Small‐scale hunter‐gatherer communities settled around the Alaskan peninsula and the eastern shores of the Bering Strait from about 2000 bc. They may have originated among the Bel'kachinsk farmers of the Aldan River in Siberia. At about the same time, Arctic Small Tool Tradition communities also appear among the islands of northern Canada and in western Greenland.
Arctic Small Tool Tradition groups, also known in Alaska as the Denbigh Flint Complex, shared the widespread use of a micro‐lithic stone industry. Stone tools include delicately made blades, microburins, burins, scrapers, and adzes. The most important innovation they brought to North America was the bow and arrow. Bifacially worked projectile points were made to tip the wooden arrowshafts. The main quarry was caribou and waterfowl.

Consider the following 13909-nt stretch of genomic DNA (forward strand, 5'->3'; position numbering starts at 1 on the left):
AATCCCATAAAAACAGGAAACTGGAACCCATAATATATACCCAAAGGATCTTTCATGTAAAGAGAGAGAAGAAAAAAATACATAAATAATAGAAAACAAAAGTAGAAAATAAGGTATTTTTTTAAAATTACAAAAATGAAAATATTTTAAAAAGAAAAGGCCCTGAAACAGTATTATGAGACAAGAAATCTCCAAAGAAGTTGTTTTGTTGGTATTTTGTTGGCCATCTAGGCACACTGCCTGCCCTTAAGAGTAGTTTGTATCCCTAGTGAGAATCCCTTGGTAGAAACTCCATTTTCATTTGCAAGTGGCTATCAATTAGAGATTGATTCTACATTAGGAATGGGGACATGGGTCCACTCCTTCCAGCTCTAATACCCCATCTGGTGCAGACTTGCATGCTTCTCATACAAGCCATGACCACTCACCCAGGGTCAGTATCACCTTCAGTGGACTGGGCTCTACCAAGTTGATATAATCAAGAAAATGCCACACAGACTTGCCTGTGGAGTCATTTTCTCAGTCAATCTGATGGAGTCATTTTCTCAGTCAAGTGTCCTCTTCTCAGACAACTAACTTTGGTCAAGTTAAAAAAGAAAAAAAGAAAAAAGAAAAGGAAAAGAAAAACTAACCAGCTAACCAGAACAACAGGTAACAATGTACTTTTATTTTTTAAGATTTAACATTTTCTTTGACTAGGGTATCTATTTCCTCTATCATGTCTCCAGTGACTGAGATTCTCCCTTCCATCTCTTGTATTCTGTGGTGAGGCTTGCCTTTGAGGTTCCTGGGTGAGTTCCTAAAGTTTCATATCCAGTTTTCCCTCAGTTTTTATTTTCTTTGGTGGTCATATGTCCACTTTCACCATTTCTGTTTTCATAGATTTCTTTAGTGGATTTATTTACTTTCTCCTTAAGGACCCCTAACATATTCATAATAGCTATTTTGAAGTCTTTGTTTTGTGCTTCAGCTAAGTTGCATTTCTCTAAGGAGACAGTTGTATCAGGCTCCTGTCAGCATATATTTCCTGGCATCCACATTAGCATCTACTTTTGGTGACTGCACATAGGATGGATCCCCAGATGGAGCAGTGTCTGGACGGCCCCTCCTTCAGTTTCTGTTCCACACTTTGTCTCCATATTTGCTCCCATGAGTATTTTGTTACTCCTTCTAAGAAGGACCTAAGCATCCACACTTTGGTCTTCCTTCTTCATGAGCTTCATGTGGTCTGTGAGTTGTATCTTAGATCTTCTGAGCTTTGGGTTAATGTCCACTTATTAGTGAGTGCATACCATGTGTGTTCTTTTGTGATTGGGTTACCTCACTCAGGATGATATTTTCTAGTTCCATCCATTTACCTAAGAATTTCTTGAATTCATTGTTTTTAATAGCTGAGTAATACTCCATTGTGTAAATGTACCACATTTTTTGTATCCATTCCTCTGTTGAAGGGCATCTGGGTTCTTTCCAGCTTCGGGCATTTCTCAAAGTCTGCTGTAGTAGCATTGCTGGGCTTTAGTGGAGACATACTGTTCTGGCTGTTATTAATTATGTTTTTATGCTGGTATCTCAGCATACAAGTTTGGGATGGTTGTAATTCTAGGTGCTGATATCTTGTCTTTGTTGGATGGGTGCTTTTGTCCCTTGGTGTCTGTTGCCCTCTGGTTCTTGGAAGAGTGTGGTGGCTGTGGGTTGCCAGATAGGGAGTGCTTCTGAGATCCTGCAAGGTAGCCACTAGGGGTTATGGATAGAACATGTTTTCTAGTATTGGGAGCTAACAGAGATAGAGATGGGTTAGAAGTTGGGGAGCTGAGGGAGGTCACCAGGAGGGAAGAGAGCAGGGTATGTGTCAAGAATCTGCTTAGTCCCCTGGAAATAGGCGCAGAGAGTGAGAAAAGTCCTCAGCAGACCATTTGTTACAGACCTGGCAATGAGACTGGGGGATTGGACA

Settlements were often small, represented archaeologically by stone scatters and traces of a tented encampment. More permanent structures in the form of square semi‐subterranean houses are known where settlements take advantage of especially abundant food resources. By c.800 bc, the Arctic Small Tool Tradition had given way to a series of localized distinctive traditions, for example the Pre‐Dorset and the Norton.